Friday, February 21, 2014


I fully expect the afterlife to contain certain things. Avocados, Brahms, Frank O'Hara, padron peppers, everyone's pets, just a few examples. Another example would be that the concept of time would unfold as a succession of free days, during which one can wander the traffic free, clean, temperate streets of NYC, stopping at tea houses and happy hour spots with every single person that ever gave you a warm feeling in your life. If that doesn't sound nice to you, I just don't know what does.

However, until I get to the afterlife, and just on the slightly off chance that there isn't one, I've decided to play hooky and meet Nancy in the Village for tea, macarons, shared writing time and other Friday diversions. Those diversions may or may not include alcohol at some point. I can't shake the feeling, traveling as I do from Long Island, that I go on a mini vacation every time I come to NYC for a day trip. I feel slightly like a character in a Jane Austen novel who has been invited to stay in London for a week with her cosmopolitan friend. I will, of course, look for Willoughby at the ball happy hour later.

Then, of course, there is the neighborhood. I swear the West Village exists in a vacuum or rather, I keep this neighborhood in a tiny enclosed space in my brain, a buzzing, slushy, concrete village inside a souvenir globe, frozen in place in 1999-2000. I might even see myself there in the background, 23 and clad in a long black skirt and Doc Martens inside the Slaughtered Lamb on a Tuesday night. Sigh. When time is gone, where does it go?

Last weekend when my sister was visiting, we were having the umpteenth conversation about whether or not I can/will/want to relocate back to the city. I have exhausted myself in the debate. Actually, I've just confirmed with a reliable source that one cannot debate oneself. I am, however, as exhausted from thinking about it as I would be under a spotlight, stood behind a podium in a navy blue blazer, fresh from a road trip on a school bus.

When I'm carrying out my life fifty miles away from here, I feel settled. As it happens, everything in my soul rebels against settling, as evidenced by my undying restlessness. When I am on my way here or arrived here, I feel the pace and the energy and neurotic mass of movement and I feel: home. But is home always what is best for us? Especially when home costs so much fucking money? Anyway, my sister thinks that moving to the city has, at this point, become some sort of Utopia for me in that a)I think it will make me happier than I've ever been (despite the fact that I was born a restless person and that when I lived here, I often fantasized about leaving) and b) that it will not, in fact, make me happy in and of itself. She gave me some insight into the fact that if I did finally decide to come back, I should do so with the full knowledge that I'm still bringing myself, restlessness, grass is greener mentality and unsettled nature included. And she's right. Life in the city is not going to inject instant contentment. Nothing will.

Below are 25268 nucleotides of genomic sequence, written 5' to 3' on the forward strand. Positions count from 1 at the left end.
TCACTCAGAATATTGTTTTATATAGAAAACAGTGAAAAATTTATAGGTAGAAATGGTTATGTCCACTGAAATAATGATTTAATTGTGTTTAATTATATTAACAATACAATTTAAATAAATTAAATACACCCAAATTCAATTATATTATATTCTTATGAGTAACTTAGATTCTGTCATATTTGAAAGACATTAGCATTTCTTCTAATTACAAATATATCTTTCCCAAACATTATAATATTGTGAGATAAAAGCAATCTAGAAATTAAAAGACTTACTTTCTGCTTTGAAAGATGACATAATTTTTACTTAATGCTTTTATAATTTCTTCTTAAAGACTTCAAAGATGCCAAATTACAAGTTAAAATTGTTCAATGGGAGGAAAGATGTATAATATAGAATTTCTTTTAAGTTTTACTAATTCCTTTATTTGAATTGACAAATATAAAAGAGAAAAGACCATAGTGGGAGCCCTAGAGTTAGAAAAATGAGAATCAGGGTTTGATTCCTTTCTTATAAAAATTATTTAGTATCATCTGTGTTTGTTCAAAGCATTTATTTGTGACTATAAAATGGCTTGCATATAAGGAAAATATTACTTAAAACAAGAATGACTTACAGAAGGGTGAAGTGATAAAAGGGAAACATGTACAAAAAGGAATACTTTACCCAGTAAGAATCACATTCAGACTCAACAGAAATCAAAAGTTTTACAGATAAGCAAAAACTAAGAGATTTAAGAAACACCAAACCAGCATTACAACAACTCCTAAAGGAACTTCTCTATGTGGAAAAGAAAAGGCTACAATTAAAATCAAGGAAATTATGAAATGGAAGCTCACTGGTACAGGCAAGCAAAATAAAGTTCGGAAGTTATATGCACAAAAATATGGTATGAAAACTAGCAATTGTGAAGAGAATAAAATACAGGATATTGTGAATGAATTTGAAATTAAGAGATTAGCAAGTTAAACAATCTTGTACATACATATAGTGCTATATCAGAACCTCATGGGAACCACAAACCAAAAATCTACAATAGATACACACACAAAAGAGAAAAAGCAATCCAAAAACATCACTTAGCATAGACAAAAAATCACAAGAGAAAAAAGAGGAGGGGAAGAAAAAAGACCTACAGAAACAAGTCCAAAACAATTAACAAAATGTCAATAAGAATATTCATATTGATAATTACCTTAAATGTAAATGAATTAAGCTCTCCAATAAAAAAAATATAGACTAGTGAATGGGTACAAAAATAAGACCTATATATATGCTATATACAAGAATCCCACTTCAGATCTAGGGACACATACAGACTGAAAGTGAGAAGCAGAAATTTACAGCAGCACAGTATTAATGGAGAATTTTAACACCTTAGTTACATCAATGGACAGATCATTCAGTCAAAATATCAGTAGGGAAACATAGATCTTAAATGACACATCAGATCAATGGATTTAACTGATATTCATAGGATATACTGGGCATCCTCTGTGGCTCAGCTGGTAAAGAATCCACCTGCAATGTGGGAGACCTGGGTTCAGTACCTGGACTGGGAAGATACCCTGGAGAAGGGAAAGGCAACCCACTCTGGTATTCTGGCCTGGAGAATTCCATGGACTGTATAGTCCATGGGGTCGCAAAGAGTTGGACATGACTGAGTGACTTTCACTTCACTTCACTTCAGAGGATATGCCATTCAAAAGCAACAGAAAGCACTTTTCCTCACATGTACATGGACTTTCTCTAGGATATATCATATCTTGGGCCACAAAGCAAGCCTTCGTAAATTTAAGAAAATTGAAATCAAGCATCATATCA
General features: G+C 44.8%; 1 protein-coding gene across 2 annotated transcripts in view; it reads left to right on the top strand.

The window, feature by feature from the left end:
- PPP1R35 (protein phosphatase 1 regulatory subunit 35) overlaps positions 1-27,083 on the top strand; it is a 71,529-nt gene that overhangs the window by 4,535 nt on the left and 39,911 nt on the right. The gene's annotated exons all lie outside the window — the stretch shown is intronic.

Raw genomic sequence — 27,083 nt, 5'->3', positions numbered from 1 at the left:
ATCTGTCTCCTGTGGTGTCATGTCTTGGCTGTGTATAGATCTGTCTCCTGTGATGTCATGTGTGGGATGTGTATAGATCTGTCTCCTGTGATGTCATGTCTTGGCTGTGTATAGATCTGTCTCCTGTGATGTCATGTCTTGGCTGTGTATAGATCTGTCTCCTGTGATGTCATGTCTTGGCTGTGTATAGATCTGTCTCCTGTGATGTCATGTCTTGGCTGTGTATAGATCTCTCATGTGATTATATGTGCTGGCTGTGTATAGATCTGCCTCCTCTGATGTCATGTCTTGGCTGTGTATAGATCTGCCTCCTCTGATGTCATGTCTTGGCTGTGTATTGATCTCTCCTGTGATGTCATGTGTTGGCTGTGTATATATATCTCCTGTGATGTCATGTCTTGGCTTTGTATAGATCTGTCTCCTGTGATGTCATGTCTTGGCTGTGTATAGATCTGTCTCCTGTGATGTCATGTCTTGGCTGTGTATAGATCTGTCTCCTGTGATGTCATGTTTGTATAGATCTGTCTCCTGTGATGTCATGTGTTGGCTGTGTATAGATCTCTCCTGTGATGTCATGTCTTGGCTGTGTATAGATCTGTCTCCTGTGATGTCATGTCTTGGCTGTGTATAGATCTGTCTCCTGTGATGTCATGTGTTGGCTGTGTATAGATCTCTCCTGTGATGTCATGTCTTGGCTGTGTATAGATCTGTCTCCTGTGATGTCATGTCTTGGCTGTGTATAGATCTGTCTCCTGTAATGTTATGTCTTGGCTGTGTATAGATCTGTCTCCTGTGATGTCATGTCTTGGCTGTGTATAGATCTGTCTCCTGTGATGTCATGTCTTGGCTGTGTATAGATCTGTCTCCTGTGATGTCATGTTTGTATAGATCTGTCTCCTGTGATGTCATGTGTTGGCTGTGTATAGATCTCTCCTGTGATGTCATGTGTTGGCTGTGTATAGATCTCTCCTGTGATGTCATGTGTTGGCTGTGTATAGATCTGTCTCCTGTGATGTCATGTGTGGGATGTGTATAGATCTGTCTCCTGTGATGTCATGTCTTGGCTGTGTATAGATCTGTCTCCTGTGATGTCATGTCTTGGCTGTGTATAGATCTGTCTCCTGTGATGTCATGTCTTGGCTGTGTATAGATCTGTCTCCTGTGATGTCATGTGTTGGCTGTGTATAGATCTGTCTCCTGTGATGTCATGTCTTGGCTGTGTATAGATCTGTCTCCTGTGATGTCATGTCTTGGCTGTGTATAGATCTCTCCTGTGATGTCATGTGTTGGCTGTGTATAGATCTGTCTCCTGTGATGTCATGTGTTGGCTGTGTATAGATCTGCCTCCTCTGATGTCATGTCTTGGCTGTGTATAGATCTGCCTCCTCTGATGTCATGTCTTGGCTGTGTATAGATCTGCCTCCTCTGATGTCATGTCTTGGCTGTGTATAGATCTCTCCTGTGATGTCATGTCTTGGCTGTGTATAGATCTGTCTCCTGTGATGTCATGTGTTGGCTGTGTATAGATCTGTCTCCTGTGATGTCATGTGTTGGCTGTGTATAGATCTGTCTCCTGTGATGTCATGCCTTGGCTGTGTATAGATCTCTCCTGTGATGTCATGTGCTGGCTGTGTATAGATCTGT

But try to convince my brain of this, when I'm cozy with my laptop and a pot of tea on one of the oldest streets in Manhattan and right outside my door it is still 1999 and I'm still in my 20s and my hair is long and I share an apartment that overlooks the Hudson and the world is my freshly shucked oyster.

Ok, so maybe I'm a little mired in nostalgia. And maybe that means I shouldn't move back into the city expecting life here to not have changed. I can't help it. New York is the world's biggest magnet and I think I might have little pieces of metal in my bloodstream. The moral of the blog post is that I should probably see a doctor.

Thursday, February 20, 2014


  • senescence
  • \sih-NESS-unss\
: the state of being old : the process of becoming old
: the growth phase in a plant or plant part (as a leaf) from full maturity to death

Today's word of the day is one I have always loved but rarely get the chance to use in everyday conversation. I put it in a poem once, using the second definition but if it is ever going to work in a standard conversation, it is going to have to be about getting old. For example: "I am not old. I am in senescence." Typing that out brought to my mind, for some weird reason, an image of being enveloped inside a web like cocoon, just like Frodo in the Lord of the Rings and as a result, maybe I don't want to use it in reference to myself in a conversation.

Getting old.
Also, when I say the word out loud, I'm actually surprised that there was not one band in the 90s that used this for their name. How could one not love a word that calls to mind so many things? What? Not everyone is a fucking dork? Ok, then.

Though I have no particular need to, I have thrown myself headfirst into work. Most of this I owe to other people making my schedule and some of it I owe to a deep panic about making less money. Still, there is a small part of it that has to do with my desire to create things and I'm holding on to that with white knuckles. The tight grip feels good though. It isn't fraught with "I want to do so many things but have no time" anymore. It is fraught with "I'm going to do this if it kills me." Sometimes raw determination, generally the very last stage of creativity before imploding, is what I need. Or a looming deadline. Either way, I am making every effort to not be idle.